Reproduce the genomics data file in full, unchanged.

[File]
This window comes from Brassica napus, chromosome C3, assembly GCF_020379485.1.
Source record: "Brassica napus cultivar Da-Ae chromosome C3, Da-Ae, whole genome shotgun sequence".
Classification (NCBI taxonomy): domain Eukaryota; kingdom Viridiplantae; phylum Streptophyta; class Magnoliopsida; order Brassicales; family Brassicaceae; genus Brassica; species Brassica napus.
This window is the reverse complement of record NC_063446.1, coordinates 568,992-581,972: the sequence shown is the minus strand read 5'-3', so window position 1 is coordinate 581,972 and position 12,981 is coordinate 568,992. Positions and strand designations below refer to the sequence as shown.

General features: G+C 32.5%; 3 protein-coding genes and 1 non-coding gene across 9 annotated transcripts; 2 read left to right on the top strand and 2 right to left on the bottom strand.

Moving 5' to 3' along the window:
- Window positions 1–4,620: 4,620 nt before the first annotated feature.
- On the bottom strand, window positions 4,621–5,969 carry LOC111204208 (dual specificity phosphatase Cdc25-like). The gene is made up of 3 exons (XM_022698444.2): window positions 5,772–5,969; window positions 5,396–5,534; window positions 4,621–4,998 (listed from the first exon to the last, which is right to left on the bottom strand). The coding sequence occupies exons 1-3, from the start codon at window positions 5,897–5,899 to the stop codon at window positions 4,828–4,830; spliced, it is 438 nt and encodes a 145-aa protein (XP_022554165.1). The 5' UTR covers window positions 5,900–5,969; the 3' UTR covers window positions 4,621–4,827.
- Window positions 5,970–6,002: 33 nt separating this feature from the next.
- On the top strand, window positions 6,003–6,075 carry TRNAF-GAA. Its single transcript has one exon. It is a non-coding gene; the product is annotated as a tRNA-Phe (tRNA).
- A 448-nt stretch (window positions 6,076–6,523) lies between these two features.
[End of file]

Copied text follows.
This window comes from Brassica napus, chromosome C3, assembly GCF_020379485.1.
Source record: "Brassica napus cultivar Da-Ae chromosome C3, Da-Ae, whole genome shotgun sequence".
Classification (NCBI taxonomy): domain Eukaryota; kingdom Viridiplantae; phylum Streptophyta; class Magnoliopsida; order Brassicales; family Brassicaceae; genus Brassica; species Brassica napus.
This window is the reverse complement of record NC_063446.1, coordinates 568,992-581,972: the sequence shown is the minus strand read 5'-3', so window position 1 is coordinate 581,972 and position 12,981 is coordinate 568,992. Positions and strand designations below refer to the sequence as shown.

General features: G+C 32.5%; 3 protein-coding genes and 1 non-coding gene across 9 annotated transcripts; 2 read left to right on the top strand and 2 right to left on the bottom strand.

Moving 5' to 3' along the window:
- Window positions 1–4,620: 4,620 nt before the first annotated feature.
- On the bottom strand, window positions 4,621–5,969 carry LOC111204208 (dual specificity phosphatase Cdc25-like). The gene is made up of 3 exons (XM_022698444.2): window positions 5,772–5,969; window positions 5,396–5,534; window positions 4,621–4,998 (listed from the first exon to the last, which is right to left on the bottom strand). The coding sequence occupies exons 1-3, from the start codon at window positions 5,897–5,899 to the stop codon at window positions 4,828–4,830; spliced, it is 438 nt and encodes a 145-aa protein (XP_022554165.1). The 5' UTR covers window positions 5,900–5,969; the 3' UTR covers window positions 4,621–4,827.
- Window positions 5,970–6,002: 33 nt separating this feature from the next.
- On the top strand, window positions 6,003–6,075 carry TRNAF-GAA. Its single transcript has one exon. It is a non-coding gene; the product is annotated as a tRNA-Phe (tRNA).
- A 448-nt stretch (window positions 6,076–6,523) lies between these two features.